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Archdiocese of Athens

487 bytes added, 08:25, January 17, 2009
Six centuries before [[Christ]], Athens emerged as a powerful political city-state against the Persians and quickly also became the home for the literary masterpieces of Sophocles, Aristophanes and Hippocrates to name a few. The demise of Athens occured during the [[Peloponnesian War]] (431-404 BC) but it continued to shine as a cultural and philosophical centre. This and other major historical events in Athens and Greece, have helped to shape the most well known personality of the Eastern Orthodox church; the Greek Orthodox church. Prior to christianity, Greek religion consisted of the worship of mythical pantheon gods and godesses, such as Athena, who supposedly lived throughout all of Greece.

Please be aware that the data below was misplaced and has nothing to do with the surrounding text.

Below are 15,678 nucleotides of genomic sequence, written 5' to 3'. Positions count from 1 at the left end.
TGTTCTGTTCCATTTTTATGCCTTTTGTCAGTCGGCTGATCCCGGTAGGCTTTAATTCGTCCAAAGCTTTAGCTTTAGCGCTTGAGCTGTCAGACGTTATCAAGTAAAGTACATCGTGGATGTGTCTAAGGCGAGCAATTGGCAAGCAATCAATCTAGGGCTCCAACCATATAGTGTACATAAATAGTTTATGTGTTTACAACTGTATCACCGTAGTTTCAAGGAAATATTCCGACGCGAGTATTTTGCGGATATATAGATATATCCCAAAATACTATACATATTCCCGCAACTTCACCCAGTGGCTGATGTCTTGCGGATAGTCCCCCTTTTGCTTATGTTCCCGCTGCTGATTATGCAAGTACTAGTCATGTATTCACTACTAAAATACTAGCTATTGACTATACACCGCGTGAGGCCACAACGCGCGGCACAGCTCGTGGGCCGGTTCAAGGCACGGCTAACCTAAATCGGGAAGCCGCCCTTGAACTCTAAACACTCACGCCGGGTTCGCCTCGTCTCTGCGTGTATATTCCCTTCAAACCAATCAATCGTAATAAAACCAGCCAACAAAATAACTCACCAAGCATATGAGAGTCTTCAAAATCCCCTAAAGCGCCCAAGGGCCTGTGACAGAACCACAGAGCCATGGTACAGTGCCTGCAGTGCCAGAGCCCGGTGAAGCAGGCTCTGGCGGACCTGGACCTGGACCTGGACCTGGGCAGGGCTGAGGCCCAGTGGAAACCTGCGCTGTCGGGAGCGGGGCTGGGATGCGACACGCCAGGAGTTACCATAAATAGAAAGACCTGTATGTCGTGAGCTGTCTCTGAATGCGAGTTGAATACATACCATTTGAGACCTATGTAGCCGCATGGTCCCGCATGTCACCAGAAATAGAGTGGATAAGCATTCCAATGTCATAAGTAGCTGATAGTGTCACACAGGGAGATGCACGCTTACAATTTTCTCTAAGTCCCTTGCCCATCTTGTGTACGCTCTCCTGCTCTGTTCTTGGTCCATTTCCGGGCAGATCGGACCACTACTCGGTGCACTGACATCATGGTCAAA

The seed of Christianity was first sown in Athens when the [[Apostle Paul]] visited the Athenians in 502AD50 AD. Three centuries later, [[Constantine the Great]] inaugerated the [[Byzantine Empire]] with the [[Edict of Milan]], moving "Rome" to his new capital at Constantinople, allowing Christianity to be openly practiced. Athens, along with the rest of the empire, formally confirmed Christianity as the state church in 380 AD and changed forever. Pagan worship was then entirely banned from the city some twelve years after this but retained its reputation as the centre for classical learning.

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